The overfishing of bluefin tuna and the 90% drop in population levels has led to an increasing number of aquaculture farms raising bluefin tuna for commercial sale. Since bluefin tuna are very active creatures and used to migrating, it is difficult for these farms to mimic their natural habitat. As a result, a particular hormone in bluefin tuna, called GnRH decreases when they are in captivity, making reproduction extremely difficult.
The University of Maryland's Biotechnology Institute began experimenting with hormone implants for bluefin tuna in 2005. These hormone implants cause the fish to produce millions of eggs in a short period of time.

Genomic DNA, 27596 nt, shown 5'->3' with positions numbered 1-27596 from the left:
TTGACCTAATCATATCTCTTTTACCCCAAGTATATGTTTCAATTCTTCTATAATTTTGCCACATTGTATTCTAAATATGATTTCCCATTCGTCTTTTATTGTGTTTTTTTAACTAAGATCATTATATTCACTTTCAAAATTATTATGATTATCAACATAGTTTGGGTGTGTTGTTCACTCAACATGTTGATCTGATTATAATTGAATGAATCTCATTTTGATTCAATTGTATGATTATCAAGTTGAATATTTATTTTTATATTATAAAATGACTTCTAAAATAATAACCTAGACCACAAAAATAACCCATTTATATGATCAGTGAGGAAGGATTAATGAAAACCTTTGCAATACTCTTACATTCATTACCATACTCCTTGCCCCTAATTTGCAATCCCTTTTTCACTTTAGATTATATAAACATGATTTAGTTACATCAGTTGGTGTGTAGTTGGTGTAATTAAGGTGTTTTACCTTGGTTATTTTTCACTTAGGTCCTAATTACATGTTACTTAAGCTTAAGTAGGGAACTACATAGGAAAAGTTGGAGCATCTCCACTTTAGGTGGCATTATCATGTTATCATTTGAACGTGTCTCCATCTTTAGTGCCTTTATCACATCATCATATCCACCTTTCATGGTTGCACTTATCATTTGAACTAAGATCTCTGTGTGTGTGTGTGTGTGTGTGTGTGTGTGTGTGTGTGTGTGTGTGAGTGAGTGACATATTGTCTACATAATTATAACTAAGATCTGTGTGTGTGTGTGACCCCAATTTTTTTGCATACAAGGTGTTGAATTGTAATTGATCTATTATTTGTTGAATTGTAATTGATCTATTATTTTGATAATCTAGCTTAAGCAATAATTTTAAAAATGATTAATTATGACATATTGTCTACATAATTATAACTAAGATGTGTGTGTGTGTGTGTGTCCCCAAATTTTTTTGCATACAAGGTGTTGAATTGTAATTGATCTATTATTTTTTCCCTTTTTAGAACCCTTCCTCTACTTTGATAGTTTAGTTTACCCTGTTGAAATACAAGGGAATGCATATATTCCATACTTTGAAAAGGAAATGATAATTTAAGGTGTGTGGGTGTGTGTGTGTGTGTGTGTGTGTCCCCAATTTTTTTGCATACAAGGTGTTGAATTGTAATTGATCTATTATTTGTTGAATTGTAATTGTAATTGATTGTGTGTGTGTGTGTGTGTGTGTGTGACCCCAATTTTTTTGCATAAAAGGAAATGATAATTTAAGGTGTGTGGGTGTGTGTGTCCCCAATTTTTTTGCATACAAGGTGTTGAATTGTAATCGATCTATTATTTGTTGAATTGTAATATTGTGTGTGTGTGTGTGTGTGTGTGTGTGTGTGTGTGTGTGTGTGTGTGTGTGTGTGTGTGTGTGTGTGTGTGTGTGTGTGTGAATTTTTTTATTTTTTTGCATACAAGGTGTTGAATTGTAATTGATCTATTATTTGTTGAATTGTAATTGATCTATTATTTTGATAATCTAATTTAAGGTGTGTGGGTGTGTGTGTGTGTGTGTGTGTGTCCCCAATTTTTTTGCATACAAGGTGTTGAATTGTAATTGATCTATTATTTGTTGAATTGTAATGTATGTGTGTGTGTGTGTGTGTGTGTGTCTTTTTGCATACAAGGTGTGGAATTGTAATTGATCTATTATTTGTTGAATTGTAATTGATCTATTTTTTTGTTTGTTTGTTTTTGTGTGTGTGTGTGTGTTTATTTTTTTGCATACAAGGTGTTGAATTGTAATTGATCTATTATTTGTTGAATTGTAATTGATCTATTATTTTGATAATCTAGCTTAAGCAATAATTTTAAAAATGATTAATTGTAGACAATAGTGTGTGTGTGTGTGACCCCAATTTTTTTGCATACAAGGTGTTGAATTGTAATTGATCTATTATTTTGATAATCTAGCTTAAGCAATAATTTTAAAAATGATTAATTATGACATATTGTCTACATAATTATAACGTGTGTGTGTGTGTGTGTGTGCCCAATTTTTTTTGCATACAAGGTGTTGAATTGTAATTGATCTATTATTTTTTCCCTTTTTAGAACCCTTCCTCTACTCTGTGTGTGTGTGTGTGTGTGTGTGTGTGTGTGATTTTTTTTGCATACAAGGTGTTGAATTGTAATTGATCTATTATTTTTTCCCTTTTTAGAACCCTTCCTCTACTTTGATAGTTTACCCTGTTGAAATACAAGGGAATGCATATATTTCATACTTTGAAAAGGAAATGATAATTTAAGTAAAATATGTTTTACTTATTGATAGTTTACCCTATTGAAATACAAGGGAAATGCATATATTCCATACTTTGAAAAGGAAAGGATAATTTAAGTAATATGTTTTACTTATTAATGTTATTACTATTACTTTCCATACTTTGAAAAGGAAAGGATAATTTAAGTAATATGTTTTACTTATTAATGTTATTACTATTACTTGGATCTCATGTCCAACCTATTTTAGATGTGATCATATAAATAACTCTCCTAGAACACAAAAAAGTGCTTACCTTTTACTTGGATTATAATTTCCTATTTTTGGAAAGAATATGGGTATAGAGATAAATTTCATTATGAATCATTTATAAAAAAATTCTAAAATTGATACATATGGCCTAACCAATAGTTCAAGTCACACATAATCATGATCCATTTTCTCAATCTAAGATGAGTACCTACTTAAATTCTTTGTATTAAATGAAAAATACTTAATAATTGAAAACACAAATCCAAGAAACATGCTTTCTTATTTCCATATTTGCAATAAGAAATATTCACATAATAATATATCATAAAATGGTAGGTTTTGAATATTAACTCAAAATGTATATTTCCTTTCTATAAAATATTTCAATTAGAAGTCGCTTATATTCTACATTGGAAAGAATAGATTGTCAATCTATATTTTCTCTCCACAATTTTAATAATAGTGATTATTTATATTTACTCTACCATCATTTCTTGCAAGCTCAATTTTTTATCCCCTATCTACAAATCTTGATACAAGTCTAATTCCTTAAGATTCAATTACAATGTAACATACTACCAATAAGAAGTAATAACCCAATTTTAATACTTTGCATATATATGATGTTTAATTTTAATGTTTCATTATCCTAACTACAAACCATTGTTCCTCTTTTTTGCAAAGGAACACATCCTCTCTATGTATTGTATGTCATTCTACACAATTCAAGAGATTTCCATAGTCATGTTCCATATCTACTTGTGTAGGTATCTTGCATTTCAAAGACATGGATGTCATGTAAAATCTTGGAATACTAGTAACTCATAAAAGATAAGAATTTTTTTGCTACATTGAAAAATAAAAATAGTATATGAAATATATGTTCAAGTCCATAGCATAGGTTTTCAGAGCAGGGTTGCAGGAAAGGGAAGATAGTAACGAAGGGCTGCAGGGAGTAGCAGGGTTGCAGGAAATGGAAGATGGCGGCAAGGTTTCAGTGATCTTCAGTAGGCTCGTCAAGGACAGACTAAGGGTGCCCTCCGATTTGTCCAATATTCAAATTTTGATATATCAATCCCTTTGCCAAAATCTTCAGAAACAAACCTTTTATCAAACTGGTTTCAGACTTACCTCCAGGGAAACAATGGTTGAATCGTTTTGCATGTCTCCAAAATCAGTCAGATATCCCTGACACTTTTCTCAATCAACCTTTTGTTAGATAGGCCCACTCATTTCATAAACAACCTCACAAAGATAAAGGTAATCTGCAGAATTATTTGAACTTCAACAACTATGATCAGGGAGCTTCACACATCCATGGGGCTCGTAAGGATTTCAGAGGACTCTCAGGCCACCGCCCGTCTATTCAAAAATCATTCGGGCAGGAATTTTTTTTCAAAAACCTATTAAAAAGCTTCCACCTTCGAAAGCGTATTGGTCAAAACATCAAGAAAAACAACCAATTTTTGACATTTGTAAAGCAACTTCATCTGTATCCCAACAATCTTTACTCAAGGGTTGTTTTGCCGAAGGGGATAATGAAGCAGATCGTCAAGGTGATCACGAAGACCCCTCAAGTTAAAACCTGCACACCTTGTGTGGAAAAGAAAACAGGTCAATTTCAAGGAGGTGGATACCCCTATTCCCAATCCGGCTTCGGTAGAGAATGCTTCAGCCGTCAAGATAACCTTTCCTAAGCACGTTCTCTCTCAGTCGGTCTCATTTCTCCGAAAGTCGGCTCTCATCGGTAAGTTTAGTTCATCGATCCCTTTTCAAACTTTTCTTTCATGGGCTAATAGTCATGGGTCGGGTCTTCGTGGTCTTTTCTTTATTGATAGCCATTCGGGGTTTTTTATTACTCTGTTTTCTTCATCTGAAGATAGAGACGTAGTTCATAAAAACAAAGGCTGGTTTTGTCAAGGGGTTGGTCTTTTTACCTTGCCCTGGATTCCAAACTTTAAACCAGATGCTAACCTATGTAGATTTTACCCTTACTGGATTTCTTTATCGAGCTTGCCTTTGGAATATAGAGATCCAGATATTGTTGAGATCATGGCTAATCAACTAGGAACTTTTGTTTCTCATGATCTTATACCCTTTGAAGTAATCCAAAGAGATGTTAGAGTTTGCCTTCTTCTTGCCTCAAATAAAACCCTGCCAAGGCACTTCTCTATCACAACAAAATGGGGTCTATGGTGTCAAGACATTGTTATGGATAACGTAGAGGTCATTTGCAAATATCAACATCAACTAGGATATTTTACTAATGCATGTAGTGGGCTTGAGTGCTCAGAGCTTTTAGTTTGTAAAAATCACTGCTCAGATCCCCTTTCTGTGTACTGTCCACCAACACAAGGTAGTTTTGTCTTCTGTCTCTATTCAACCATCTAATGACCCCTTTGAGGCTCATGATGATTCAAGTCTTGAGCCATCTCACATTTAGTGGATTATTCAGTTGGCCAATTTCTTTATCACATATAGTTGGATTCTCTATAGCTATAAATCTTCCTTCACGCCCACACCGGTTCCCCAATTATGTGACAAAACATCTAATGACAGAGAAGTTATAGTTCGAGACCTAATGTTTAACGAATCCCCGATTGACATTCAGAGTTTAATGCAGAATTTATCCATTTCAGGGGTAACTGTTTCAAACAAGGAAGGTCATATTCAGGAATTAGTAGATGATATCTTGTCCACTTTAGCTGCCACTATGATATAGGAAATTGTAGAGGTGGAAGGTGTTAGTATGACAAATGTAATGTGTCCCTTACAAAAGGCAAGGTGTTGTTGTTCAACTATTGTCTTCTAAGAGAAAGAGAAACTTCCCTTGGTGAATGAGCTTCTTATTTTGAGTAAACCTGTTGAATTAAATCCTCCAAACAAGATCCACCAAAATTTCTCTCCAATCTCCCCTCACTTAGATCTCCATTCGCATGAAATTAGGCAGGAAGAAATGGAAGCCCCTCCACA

Although the method is controversial among some environmentalists, others believe it may be a necessary method for saving the bluefin tuna species. The main concerns are not knowing whether there are health issues resulting from eating tuna that has been fed hormones, and of course that farm-raising tuna may not be a good idea in first place because of the amount of fish that have to be harvested from the ocean in order to feed them, reducing the food supply for other species of fish.
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by Jasmine Winchell, PSU